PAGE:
Ok, so why am I blogging about this?  Well, the idea of “self organizing teams” has always been an ill-defined part of the message of the agile community.  How do they scale?  (Scrum of scrums has never worked for me.)  How do self-organizing teams work together?  Can we get the same level of performance that we get in small teams?

This is a step along the way of answering these questions.  Effective self-organizing teams make decisions with a mindset of “problem-solving” instead of “power”.  Mindsets can scale.  In fact, changing your mindset is often instantaneous.  Also, this is a good diagnostic tool when looking at teams and organizations – how do they make decisions?

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Posted by on April 12, 2013 in Interactions, Organizations, Teams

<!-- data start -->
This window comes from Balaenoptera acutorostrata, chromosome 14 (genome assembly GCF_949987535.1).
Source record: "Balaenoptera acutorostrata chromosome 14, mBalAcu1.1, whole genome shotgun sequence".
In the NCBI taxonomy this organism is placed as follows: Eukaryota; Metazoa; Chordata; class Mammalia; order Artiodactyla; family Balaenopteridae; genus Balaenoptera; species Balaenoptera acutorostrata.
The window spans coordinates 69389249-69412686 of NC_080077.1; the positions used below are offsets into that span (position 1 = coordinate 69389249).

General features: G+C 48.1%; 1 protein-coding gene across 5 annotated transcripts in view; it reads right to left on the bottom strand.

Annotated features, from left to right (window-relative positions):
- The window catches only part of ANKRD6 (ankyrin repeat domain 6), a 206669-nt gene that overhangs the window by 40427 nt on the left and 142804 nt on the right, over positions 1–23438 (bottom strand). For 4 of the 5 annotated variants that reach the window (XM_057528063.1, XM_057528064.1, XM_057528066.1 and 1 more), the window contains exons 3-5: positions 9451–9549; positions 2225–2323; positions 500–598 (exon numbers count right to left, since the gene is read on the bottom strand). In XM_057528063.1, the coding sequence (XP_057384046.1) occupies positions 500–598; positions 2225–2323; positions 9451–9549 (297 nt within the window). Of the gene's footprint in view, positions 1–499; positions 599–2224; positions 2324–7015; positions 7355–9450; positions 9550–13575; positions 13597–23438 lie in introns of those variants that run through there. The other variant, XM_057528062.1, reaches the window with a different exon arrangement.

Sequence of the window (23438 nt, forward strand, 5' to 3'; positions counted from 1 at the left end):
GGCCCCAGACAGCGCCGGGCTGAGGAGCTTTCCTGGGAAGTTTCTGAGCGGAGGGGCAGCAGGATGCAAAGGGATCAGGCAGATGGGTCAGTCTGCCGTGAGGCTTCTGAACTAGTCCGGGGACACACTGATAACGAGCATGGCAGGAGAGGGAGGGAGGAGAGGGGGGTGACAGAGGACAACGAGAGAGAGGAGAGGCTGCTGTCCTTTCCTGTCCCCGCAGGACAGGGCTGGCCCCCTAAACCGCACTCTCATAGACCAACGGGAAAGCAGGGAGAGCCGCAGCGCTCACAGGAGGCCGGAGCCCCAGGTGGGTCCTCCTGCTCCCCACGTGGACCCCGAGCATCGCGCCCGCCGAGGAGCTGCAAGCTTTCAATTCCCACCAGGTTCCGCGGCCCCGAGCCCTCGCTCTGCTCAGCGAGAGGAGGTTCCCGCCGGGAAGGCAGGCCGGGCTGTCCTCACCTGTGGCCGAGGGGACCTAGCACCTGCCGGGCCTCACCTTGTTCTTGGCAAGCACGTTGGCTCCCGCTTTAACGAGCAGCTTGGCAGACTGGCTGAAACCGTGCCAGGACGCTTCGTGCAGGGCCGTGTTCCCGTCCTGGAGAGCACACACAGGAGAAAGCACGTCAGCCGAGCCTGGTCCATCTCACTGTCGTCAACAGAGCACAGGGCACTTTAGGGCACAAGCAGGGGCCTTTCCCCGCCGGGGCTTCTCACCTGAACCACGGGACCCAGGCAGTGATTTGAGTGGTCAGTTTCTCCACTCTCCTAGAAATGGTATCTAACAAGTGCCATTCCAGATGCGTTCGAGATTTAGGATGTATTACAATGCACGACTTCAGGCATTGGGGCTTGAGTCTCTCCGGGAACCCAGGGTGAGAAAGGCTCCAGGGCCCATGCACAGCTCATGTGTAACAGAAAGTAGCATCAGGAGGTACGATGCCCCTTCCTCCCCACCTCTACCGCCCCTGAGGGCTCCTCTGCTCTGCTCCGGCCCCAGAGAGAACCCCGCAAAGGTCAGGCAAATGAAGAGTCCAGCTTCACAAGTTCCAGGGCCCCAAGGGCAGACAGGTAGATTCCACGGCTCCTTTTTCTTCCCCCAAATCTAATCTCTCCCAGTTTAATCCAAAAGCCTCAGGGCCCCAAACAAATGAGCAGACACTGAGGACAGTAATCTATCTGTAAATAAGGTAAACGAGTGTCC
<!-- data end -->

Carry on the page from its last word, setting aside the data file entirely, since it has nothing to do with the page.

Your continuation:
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Instilling Ownership

So, back in 2005, I was introduced to the importance of ownership in software development teams by Ashley Johnson who had just met and attended a presentation by Christopher Avery on The Responsibility Process.  Over the next few years, I met Christopher, attended what I could of his presentations, and eventually started my own journey to learn about they human dynamics of high performance teams.

So, these days when I tell people I work with about Avery’s model and ownership, the number one question is “how do I get others to take ownership?”

In general, I don’t have one answer that is independent of context, but here is a list of techniques that I’ve found useful: